Are EHR installations derailing hospital finances?
It is an open secret that large EHR installations can cost health systems over $100 million to license and implement. A ticket that large is a material investment for any company on the planet. For a hospital it can be enough to put the bottom line in the red.
A recent Forbes article challenged the old maxim that "you can't get fired for buying Epic".
Here are some cautionary tales:
Maine Medical Center of Portland indicated that its operating loss was partly due to its $160 million Epic installation. Around the same time, Barry Blumenfeld, the system's Chief Information Officer, "vacated his post".
In May, the Winston-Salem Journal reported that Sheila Sanders, the Chief Information Officer of Wake Forest Baptist Medical Center, was stepping down. According to the article, "she is leaving at a time when the center is struggling financially and operationally with implementing the Epic electronic health records system." The health system reported an operational loss of $50 million in its 2013 fiscal year and cited 27 million in lost margin "due to interim volume disruptions during initial go-live and post go-live optimization."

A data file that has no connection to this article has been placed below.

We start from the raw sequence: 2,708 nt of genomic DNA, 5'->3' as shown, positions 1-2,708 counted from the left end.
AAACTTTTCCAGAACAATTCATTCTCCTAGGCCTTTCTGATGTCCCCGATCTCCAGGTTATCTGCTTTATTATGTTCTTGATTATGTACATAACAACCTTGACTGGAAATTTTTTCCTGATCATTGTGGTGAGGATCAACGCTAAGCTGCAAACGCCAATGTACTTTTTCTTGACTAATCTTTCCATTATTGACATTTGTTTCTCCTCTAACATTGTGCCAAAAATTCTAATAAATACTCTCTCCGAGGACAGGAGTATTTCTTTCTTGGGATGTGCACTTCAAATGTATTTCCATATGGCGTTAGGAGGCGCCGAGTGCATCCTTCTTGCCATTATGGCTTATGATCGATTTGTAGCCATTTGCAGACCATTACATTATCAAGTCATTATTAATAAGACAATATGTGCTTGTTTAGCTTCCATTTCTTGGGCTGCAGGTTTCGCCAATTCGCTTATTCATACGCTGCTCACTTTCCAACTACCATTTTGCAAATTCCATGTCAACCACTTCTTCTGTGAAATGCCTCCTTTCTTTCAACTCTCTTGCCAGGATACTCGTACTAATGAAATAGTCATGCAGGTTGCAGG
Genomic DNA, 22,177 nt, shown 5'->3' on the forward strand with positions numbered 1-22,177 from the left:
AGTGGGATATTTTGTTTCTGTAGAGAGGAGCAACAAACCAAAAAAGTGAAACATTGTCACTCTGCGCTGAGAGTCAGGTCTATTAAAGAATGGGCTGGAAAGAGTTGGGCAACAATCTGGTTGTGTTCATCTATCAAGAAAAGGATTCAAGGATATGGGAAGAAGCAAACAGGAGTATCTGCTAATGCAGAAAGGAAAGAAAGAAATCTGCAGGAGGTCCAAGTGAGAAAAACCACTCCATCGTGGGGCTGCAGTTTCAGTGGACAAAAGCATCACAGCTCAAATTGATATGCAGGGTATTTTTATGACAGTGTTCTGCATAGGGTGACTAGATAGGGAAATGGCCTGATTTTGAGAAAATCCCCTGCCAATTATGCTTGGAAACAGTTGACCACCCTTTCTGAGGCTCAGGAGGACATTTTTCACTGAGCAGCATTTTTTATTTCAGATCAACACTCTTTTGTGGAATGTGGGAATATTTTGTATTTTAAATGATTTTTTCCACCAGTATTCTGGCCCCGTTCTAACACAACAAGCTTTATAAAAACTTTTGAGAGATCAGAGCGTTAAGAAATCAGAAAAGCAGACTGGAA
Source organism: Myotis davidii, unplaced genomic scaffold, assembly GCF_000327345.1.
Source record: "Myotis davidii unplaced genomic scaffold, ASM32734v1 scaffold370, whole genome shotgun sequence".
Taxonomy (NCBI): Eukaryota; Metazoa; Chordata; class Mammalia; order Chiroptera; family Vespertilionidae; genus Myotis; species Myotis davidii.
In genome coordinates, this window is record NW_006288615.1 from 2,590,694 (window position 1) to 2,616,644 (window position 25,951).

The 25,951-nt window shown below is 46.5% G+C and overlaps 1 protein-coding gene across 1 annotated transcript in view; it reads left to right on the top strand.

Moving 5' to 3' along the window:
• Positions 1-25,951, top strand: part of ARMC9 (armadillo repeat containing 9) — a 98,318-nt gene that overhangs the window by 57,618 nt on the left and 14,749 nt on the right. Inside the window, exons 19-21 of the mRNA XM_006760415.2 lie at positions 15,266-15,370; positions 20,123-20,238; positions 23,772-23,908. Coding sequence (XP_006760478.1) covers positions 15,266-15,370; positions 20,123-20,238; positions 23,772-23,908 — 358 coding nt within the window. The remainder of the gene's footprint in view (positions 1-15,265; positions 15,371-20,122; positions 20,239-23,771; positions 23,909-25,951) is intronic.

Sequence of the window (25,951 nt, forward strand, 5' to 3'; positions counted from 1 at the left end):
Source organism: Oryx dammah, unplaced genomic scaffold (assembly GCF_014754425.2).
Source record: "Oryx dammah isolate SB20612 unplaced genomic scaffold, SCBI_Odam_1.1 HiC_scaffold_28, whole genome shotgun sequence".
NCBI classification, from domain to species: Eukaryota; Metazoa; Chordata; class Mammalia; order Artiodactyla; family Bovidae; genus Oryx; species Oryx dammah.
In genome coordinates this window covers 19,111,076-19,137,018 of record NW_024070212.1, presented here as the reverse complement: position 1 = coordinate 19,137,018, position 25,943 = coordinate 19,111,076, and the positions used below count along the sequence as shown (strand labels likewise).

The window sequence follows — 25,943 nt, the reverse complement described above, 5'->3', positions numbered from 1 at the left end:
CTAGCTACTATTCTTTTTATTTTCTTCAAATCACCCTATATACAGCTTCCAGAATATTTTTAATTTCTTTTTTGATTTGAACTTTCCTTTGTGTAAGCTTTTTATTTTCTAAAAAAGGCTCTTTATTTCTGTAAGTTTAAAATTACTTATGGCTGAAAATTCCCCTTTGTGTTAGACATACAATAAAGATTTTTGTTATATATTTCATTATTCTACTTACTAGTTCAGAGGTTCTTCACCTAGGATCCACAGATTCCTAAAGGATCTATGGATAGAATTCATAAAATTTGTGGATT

Cone Health, of Greensboro, NC, also experienced financial challenges during its Epic installation. The Greensboro News & Record reported that Cone planned to eliminate 300 jobs in order to cut $30 million from its annual budget.
This seems like such a basic question that I'm almost reluctant to ask. How can a $100+ million software investment create a positive return for a hospital? Has anyone actually published the math? If so, please let me know. I would be very interested in taking a look at the underlying assumptions. And I promise to share my thoughts via the Axial blog.